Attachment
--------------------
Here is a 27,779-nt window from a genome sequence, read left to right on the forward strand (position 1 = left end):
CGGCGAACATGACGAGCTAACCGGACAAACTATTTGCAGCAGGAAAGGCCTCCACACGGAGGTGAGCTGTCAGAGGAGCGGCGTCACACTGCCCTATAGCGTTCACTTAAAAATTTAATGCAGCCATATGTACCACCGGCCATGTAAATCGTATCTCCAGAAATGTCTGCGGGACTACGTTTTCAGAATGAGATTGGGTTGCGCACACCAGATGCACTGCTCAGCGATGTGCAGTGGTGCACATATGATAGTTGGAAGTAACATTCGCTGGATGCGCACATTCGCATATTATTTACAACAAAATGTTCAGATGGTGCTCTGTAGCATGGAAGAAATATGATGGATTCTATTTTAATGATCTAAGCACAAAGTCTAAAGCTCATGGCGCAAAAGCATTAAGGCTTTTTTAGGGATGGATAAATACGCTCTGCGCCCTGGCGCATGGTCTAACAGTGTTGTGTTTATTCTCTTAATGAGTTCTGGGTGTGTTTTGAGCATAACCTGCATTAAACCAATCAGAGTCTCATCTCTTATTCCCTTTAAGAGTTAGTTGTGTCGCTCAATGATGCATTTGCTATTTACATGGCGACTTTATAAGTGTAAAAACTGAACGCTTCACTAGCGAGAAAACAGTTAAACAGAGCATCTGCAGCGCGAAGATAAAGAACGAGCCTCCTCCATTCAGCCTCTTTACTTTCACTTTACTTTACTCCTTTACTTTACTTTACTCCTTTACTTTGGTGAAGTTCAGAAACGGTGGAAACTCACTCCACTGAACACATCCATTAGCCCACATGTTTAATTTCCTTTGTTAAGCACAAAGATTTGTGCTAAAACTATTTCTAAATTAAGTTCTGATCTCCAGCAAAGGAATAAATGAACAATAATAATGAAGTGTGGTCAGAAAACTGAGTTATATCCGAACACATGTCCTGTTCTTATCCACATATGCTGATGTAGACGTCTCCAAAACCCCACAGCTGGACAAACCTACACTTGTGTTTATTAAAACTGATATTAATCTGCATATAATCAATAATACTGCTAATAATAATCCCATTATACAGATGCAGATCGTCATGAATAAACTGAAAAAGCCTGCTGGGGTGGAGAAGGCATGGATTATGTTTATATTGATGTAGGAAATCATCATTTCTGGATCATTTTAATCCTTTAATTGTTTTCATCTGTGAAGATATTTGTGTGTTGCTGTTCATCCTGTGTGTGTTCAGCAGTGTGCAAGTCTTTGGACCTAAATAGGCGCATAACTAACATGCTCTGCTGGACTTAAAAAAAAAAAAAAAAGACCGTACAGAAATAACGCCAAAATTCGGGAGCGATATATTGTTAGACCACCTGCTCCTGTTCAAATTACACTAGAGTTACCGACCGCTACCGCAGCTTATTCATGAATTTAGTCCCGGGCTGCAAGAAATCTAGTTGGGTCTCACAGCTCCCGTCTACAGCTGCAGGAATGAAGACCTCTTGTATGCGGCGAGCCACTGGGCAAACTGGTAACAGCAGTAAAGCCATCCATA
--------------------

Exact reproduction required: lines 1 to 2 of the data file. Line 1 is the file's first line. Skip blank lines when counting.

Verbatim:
Here is a 27,779-nt window from a genome sequence, read left to right on the forward strand (position 1 = left end):
CGGCGAACATGACGAGCTAACCGGACAAACTATTTGCAGCAGGAAAGGCCTCCACACGGAGGTGAGCTGTCAGAGGAGCGGCGTCACACTGCCCTATAGCGTTCACTTAAAAATTTAATGCAGCCATATGTACCACCGGCCATGTAAATCGTATCTCCAGAAATGTCTGCGGGACTACGTTTTCAGAATGAGATTGGGTTGCGCACACCAGATGCACTGCTCAGCGATGTGCAGTGGTGCACATATGATAGTTGGAAGTAACATTCGCTGGATGCGCACATTCGCATATTATTTACAACAAAATGTTCAGATGGTGCTCTGTAGCATGGAAGAAATATGATGGATTCTATTTTAATGATCTAAGCACAAAGTCTAAAGCTCATGGCGCAAAAGCATTAAGGCTTTTTTAGGGATGGATAAATACGCTCTGCGCCCTGGCGCATGGTCTAACAGTGTTGTGTTTATTCTCTTAATGAGTTCTGGGTGTGTTTTGAGCATAACCTGCATTAAACCAATCAGAGTCTCATCTCTTATTCCCTTTAAGAGTTAGTTGTGTCGCTCAATGATGCATTTGCTATTTACATGGCGACTTTATAAGTGTAAAAACTGAACGCTTCACTAGCGAGAAAACAGTTAAACAGAGCATCTGCAGCGCGAAGATAAAGAACGAGCCTCCTCCATTCAGCCTCTTTACTTTCACTTTACTTTACTCCTTTACTTTACTTTACTCCTTTACTTTGGTGAAGTTCAGAAACGGTGGAAACTCACTCCACTGAACACATCCATTAGCCCACATGTTTAATTTCCTTTGTTAAGCACAAAGATTTGTGCTAAAACTATTTCTAAATTAAGTTCTGATCTCCAGCAAAGGAATAAATGAACAATAATAATGAAGTGTGGTCAGAAAACTGAGTTATATCCGAACACATGTCCTGTTCTTATCCACATATGCTGATGTAGACGTCTCCAAAACCCCACAGCTGGACAAACCTACACTTGTGTTTATTAAAACTGATATTAATCTGCATATAATCAATAATACTGCTAATAATAATCCCATTATACAGATGCAGATCGTCATGAATAAACTGAAAAAGCCTGCTGGGGTGGAGAAGGCATGGATTATGTTTATATTGATGTAGGAAATCATCATTTCTGGATCATTTTAATCCTTTAATTGTTTTCATCTGTGAAGATATTTGTGTGTTGCTGTTCATCCTGTGTGTGTTCAGCAGTGTGCAAGTCTTTGGACCTAAATAGGCGCATAACTAACATGCTCTGCTGGACTTAAAAAAAAAAAAAAAAGACCGTACAGAAATAACGCCAAAATTCGGGAGCGATATATTGTTAGACCACCTGCTCCTGTTCAAATTACACTAGAGTTACCGACCGCTACCGCAGCTTATTCATGAATTTAGTCCCGGGCTGCAAGAAATCTAGTTGGGTCTCACAGCTCCCGTCTACAGCTGCAGGAATGAAGACCTCTTGTATGCGGCGAGCCACTGGGCAAACTGGTAACAGCAGTAAAGCCATCCATA